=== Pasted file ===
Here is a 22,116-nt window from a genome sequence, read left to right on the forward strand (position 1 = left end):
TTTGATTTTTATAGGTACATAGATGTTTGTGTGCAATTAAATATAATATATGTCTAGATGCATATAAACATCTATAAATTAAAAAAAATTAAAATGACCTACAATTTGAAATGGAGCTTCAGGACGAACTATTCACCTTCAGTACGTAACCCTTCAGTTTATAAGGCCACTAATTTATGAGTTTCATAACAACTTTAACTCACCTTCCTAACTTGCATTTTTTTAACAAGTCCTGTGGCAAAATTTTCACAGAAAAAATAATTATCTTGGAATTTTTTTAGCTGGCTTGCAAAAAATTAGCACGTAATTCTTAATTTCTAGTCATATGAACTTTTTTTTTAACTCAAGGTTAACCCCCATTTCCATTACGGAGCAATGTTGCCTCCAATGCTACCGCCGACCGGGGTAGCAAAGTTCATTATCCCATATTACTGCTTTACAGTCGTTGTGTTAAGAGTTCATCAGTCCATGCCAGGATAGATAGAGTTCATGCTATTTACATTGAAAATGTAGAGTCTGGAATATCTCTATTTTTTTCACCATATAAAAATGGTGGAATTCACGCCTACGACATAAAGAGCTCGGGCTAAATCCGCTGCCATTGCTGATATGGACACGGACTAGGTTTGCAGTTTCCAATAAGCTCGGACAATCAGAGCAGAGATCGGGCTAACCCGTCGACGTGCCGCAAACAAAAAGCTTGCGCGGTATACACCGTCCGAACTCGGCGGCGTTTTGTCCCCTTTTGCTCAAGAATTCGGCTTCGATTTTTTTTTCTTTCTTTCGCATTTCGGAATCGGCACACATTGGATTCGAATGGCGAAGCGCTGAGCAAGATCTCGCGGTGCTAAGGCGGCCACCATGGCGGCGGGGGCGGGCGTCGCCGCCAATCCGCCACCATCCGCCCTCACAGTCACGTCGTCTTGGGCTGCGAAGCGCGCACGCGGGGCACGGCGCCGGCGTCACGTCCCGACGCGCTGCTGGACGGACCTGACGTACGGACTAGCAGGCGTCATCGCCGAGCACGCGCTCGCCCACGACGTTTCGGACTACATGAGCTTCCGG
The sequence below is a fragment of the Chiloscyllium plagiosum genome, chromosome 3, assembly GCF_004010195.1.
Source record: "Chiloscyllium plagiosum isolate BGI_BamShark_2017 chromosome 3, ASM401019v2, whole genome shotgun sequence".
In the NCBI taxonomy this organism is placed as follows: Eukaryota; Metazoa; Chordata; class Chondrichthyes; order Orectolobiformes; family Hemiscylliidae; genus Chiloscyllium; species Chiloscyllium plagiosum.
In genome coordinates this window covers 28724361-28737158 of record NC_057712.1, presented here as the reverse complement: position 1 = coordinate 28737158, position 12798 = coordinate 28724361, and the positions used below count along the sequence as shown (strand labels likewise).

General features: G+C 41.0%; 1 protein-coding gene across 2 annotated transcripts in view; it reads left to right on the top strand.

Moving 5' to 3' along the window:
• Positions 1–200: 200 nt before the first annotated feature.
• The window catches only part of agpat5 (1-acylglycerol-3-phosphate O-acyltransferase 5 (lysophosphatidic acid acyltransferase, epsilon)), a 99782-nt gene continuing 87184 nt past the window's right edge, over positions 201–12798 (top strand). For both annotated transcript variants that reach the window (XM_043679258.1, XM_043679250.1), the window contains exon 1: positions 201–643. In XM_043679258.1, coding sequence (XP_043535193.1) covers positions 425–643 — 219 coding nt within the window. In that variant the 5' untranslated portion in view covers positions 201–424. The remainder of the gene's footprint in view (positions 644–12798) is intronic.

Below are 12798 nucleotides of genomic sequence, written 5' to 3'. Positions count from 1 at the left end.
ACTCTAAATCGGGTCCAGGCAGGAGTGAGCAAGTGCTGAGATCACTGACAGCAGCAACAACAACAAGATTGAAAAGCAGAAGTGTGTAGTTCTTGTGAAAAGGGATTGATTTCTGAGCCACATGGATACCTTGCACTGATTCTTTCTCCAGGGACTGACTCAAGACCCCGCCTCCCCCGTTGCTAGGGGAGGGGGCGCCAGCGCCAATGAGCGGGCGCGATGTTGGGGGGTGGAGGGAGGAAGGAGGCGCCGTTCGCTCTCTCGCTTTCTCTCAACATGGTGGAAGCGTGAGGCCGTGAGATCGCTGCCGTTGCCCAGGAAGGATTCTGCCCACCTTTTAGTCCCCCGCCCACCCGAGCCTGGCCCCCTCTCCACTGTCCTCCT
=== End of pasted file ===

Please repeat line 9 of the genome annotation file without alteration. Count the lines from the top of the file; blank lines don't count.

• Positions 1–200: 200 nt before the first annotated feature.